I am working with a fellow RISD Textiles MFA alum, Matti Sloman, here at Westtown. While in school, she and I talked often about what we wanted to do when we finished grad school: it usually came back to an experimental, community-based production mill. When I found out that re-starting the mill at Westtown was a real possibility, I called Matti. She moved to Chicago this summer, and we’ve been working together on this project for the last few months. 

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Me and Matti nap under our new blankets

After much hair-pulling and quite a few truly terrible ideas, we’ve settled on a name: The Weaving Mill. So, please visit for future updates and blanket sales at the end of September!


Grand Canyon Boating for Art and Science! Kate Aitchison MFA Printmaking 2016

Upon return from my river trip without phone or internet for 16 days, it has been hard to re-enter society.  It’s always hard, especially when the magic of place overtakes you and the Grand Canyon works its magic on your mind, body, and soul.  It’s always a bit of a culture shock to try and explain where you have been, what you have been doing “down there” to those who haven’t had the opportunity to see it themselves.  But I’ll do my best….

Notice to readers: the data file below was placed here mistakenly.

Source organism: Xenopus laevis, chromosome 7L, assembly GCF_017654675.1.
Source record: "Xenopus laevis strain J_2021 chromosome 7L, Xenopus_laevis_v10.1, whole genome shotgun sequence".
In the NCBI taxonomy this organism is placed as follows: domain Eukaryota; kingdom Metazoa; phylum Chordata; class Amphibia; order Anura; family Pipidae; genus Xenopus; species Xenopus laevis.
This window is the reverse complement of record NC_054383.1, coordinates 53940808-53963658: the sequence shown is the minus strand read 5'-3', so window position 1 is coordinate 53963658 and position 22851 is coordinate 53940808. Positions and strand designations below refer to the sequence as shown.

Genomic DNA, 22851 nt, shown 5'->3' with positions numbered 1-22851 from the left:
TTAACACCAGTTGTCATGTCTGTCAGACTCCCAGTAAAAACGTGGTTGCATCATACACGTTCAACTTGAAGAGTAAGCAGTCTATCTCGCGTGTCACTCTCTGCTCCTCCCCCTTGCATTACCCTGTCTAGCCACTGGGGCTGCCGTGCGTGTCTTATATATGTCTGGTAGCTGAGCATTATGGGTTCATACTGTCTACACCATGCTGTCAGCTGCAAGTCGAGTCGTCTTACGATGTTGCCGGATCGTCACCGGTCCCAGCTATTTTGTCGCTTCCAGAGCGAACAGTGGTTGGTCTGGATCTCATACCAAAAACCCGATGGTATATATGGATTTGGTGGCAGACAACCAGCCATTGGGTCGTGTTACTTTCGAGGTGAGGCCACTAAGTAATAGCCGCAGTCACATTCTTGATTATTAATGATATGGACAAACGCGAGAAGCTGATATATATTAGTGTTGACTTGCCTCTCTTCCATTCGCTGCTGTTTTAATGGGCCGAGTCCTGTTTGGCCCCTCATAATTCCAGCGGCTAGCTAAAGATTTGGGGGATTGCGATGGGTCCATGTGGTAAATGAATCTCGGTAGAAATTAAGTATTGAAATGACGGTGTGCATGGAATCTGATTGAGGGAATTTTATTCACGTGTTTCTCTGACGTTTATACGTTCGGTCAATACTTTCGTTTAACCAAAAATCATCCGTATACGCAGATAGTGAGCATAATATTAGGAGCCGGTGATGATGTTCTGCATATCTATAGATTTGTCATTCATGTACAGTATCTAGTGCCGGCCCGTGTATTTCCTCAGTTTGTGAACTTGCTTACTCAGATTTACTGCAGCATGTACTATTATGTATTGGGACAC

The Beginning:

The beginning of a trip always starts with the gear.  Piles and piles of gear.  Boats, frames, oars, dry bags, rig bags, coolers full of food, dry boxes full of food, science equipment of all shapes and sizes, and of course, 5 guides– armed with a range of skills– cooking pancakes and bacon, catching fish, righting upturned boats, hiking into the hot desert sun in order to find the most magical waterfalls in the most magical places possible, and of course, rowing boats.


Piles of gear


Unloading the truck at the put-in


Rigging Boats


The Launch: